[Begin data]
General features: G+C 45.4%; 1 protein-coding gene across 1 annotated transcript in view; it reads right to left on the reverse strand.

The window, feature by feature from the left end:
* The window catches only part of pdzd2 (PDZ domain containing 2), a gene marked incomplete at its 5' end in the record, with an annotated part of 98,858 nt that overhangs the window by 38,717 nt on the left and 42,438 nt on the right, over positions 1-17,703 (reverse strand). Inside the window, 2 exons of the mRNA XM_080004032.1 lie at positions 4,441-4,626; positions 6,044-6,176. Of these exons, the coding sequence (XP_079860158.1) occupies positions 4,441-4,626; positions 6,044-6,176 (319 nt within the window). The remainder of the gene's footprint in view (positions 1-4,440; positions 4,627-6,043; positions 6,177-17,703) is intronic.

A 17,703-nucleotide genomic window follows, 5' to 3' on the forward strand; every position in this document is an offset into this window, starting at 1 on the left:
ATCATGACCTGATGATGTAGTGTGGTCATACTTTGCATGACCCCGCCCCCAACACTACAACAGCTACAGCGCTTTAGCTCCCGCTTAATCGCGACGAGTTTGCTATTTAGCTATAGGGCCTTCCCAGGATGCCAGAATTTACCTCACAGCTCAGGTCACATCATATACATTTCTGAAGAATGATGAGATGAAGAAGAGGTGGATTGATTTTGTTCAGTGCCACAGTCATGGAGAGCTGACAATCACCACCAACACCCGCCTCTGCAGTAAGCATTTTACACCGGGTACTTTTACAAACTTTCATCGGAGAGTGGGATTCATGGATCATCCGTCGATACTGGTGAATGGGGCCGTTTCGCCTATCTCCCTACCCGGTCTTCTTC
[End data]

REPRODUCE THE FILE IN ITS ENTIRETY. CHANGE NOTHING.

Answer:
General features: G+C 45.4%; 1 protein-coding gene across 1 annotated transcript in view; it reads right to left on the reverse strand.

The window, feature by feature from the left end:
* The window catches only part of pdzd2 (PDZ domain containing 2), a gene marked incomplete at its 5' end in the record, with an annotated part of 98,858 nt that overhangs the window by 38,717 nt on the left and 42,438 nt on the right, over positions 1-17,703 (reverse strand). Inside the window, 2 exons of the mRNA XM_080004032.1 lie at positions 4,441-4,626; positions 6,044-6,176. Of these exons, the coding sequence (XP_079860158.1) occupies positions 4,441-4,626; positions 6,044-6,176 (319 nt within the window). The remainder of the gene's footprint in view (positions 1-4,440; positions 4,627-6,043; positions 6,177-17,703) is intronic.

A 17,703-nucleotide genomic window follows, 5' to 3' on the forward strand; every position in this document is an offset into this window, starting at 1 on the left:
ATCATGACCTGATGATGTAGTGTGGTCATACTTTGCATGACCCCGCCCCCAACACTACAACAGCTACAGCGCTTTAGCTCCCGCTTAATCGCGACGAGTTTGCTATTTAGCTATAGGGCCTTCCCAGGATGCCAGAATTTACCTCACAGCTCAGGTCACATCATATACATTTCTGAAGAATGATGAGATGAAGAAGAGGTGGATTGATTTTGTTCAGTGCCACAGTCATGGAGAGCTGACAATCACCACCAACACCCGCCTCTGCAGTAAGCATTTTACACCGGGTACTTTTACAAACTTTCATCGGAGAGTGGGATTCATGGATCATCCGTCGATACTGGTGAATGGGGCCGTTTCGCCTATCTCCCTACCCGGTCTTCTTC